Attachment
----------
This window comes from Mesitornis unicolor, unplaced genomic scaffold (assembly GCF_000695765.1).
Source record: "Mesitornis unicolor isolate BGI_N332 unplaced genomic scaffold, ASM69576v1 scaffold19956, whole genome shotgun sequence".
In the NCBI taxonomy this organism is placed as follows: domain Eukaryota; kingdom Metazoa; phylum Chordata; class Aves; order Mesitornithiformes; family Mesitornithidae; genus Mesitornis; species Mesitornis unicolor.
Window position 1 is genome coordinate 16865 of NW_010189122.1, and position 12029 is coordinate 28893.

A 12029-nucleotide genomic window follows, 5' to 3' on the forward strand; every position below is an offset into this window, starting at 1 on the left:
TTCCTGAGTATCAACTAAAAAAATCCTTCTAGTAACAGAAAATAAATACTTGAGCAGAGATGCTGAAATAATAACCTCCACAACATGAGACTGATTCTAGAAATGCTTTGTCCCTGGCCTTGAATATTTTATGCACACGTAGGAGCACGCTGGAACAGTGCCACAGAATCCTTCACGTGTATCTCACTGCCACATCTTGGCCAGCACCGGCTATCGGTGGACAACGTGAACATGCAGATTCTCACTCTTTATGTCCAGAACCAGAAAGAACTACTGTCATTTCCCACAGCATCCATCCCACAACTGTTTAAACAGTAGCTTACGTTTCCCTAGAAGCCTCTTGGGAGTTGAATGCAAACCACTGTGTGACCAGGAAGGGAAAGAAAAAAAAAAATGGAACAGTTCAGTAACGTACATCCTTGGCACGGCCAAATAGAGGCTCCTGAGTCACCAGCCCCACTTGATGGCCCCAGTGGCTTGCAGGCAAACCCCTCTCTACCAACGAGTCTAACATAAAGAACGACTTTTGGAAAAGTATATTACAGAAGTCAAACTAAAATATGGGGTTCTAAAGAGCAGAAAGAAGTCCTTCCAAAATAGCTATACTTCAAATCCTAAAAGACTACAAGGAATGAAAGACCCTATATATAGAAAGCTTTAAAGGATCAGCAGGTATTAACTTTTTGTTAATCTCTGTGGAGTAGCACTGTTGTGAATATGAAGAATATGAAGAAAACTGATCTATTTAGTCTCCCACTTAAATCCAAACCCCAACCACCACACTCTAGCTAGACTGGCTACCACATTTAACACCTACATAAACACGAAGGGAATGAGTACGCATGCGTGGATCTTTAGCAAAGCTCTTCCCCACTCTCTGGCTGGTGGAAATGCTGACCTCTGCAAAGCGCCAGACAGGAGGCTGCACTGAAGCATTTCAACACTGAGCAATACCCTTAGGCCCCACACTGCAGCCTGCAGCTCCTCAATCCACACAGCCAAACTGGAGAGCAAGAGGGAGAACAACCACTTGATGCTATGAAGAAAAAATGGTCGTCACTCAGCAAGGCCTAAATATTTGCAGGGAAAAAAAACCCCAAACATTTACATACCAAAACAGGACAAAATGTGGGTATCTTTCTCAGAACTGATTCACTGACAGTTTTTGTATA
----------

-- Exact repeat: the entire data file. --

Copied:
This window comes from Mesitornis unicolor, unplaced genomic scaffold (assembly GCF_000695765.1).
Source record: "Mesitornis unicolor isolate BGI_N332 unplaced genomic scaffold, ASM69576v1 scaffold19956, whole genome shotgun sequence".
In the NCBI taxonomy this organism is placed as follows: domain Eukaryota; kingdom Metazoa; phylum Chordata; class Aves; order Mesitornithiformes; family Mesitornithidae; genus Mesitornis; species Mesitornis unicolor.
Window position 1 is genome coordinate 16865 of NW_010189122.1, and position 12029 is coordinate 28893.

A 12029-nucleotide genomic window follows, 5' to 3' on the forward strand; every position below is an offset into this window, starting at 1 on the left:
TTCCTGAGTATCAACTAAAAAAATCCTTCTAGTAACAGAAAATAAATACTTGAGCAGAGATGCTGAAATAATAACCTCCACAACATGAGACTGATTCTAGAAATGCTTTGTCCCTGGCCTTGAATATTTTATGCACACGTAGGAGCACGCTGGAACAGTGCCACAGAATCCTTCACGTGTATCTCACTGCCACATCTTGGCCAGCACCGGCTATCGGTGGACAACGTGAACATGCAGATTCTCACTCTTTATGTCCAGAACCAGAAAGAACTACTGTCATTTCCCACAGCATCCATCCCACAACTGTTTAAACAGTAGCTTACGTTTCCCTAGAAGCCTCTTGGGAGTTGAATGCAAACCACTGTGTGACCAGGAAGGGAAAGAAAAAAAAAAATGGAACAGTTCAGTAACGTACATCCTTGGCACGGCCAAATAGAGGCTCCTGAGTCACCAGCCCCACTTGATGGCCCCAGTGGCTTGCAGGCAAACCCCTCTCTACCAACGAGTCTAACATAAAGAACGACTTTTGGAAAAGTATATTACAGAAGTCAAACTAAAATATGGGGTTCTAAAGAGCAGAAAGAAGTCCTTCCAAAATAGCTATACTTCAAATCCTAAAAGACTACAAGGAATGAAAGACCCTATATATAGAAAGCTTTAAAGGATCAGCAGGTATTAACTTTTTGTTAATCTCTGTGGAGTAGCACTGTTGTGAATATGAAGAATATGAAGAAAACTGATCTATTTAGTCTCCCACTTAAATCCAAACCCCAACCACCACACTCTAGCTAGACTGGCTACCACATTTAACACCTACATAAACACGAAGGGAATGAGTACGCATGCGTGGATCTTTAGCAAAGCTCTTCCCCACTCTCTGGCTGGTGGAAATGCTGACCTCTGCAAAGCGCCAGACAGGAGGCTGCACTGAAGCATTTCAACACTGAGCAATACCCTTAGGCCCCACACTGCAGCCTGCAGCTCCTCAATCCACACAGCCAAACTGGAGAGCAAGAGGGAGAACAACCACTTGATGCTATGAAGAAAAAATGGTCGTCACTCAGCAAGGCCTAAATATTTGCAGGGAAAAAAAACCCCAAACATTTACATACCAAAACAGGACAAAATGTGGGTATCTTTCTCAGAACTGATTCACTGACAGTTTTTGTATA